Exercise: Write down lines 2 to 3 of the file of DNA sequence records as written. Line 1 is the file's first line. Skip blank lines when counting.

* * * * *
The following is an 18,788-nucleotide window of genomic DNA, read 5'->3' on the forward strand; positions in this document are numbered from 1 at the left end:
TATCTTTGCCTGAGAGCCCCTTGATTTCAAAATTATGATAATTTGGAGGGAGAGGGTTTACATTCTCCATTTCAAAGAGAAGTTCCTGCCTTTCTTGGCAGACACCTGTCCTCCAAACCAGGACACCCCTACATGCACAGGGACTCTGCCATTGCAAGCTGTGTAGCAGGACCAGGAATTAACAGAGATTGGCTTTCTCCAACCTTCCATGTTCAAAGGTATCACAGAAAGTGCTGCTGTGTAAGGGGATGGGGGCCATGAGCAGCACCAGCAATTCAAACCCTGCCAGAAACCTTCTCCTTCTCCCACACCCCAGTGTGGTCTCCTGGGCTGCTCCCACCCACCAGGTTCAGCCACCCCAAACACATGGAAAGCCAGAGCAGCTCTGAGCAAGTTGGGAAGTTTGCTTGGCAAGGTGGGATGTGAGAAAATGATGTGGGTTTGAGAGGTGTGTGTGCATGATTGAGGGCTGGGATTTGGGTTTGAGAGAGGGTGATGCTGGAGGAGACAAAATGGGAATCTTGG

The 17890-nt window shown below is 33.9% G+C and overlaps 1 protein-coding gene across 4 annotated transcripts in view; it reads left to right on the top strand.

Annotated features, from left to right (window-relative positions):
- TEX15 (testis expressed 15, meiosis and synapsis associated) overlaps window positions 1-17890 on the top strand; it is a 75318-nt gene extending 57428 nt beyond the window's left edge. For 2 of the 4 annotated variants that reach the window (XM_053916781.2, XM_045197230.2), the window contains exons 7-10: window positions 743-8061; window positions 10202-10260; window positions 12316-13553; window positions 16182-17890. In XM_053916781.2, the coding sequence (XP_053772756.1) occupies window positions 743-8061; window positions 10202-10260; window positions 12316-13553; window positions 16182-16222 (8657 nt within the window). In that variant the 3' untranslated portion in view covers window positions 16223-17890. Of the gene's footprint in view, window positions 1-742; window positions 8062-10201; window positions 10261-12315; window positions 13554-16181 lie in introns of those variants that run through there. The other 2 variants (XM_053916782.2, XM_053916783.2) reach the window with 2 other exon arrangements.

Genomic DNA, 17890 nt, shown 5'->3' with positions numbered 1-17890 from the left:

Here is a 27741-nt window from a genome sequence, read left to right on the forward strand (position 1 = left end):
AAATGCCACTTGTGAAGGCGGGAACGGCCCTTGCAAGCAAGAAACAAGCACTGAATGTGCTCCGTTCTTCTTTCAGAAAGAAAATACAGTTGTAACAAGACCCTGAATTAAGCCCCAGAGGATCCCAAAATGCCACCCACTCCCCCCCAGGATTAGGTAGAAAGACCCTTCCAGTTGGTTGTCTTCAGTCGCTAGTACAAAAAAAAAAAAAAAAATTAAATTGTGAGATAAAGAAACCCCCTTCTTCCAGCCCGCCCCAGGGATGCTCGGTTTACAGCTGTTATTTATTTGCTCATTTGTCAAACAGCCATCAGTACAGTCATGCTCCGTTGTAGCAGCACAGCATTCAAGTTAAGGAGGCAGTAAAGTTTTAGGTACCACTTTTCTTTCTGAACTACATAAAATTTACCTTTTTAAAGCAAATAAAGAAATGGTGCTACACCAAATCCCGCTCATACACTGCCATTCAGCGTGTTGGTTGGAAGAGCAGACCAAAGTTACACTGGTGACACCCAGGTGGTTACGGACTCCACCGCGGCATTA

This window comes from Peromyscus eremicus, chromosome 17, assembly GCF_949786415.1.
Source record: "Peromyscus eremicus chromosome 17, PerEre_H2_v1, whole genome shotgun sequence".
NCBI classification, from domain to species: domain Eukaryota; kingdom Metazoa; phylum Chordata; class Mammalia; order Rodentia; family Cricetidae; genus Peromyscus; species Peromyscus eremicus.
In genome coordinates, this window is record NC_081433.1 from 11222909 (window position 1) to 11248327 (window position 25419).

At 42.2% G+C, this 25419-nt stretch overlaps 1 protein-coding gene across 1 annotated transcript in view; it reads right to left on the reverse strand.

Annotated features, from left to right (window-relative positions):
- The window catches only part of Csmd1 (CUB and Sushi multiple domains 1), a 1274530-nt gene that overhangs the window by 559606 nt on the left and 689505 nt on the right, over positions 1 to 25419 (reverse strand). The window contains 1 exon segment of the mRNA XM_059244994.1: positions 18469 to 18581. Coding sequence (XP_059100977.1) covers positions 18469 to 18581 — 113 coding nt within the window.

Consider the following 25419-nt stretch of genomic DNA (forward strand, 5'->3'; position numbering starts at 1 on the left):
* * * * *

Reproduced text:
TATCTTTGCCTGAGAGCCCCTTGATTTCAAAATTATGATAATTTGGAGGGAGAGGGTTTACATTCTCCATTTCAAAGAGAAGTTCCTGCCTTTCTTGGCAGACACCTGTCCTCCAAACCAGGACACCCCTACATGCACAGGGACTCTGCCATTGCAAGCTGTGTAGCAGGACCAGGAATTAACAGAGATTGGCTTTCTCCAACCTTCCATGTTCAAAGGTATCACAGAAAGTGCTGCTGTGTAAGGGGATGGGGGCCATGAGCAGCACCAGCAATTCAAACCCTGCCAGAAACCTTCTCCTTCTCCCACACCCCAGTGTGGTCTCCTGGGCTGCTCCCACCCACCAGGTTCAGCCACCCCAAACACATGGAAAGCCAGAGCAGCTCTGAGCAAGTTGGGAAGTTTGCTTGGCAAGGTGGGATGTGAGAAAATGATGTGGGTTTGAGAGGTGTGTGTGCATGATTGAGGGCTGGGATTTGGGTTTGAGAGAGGGTGATGCTGGAGGAGACAAAATGGGAATCTTGG

The 17890-nt window shown below is 33.9% G+C and overlaps 1 protein-coding gene across 4 annotated transcripts in view; it reads left to right on the top strand.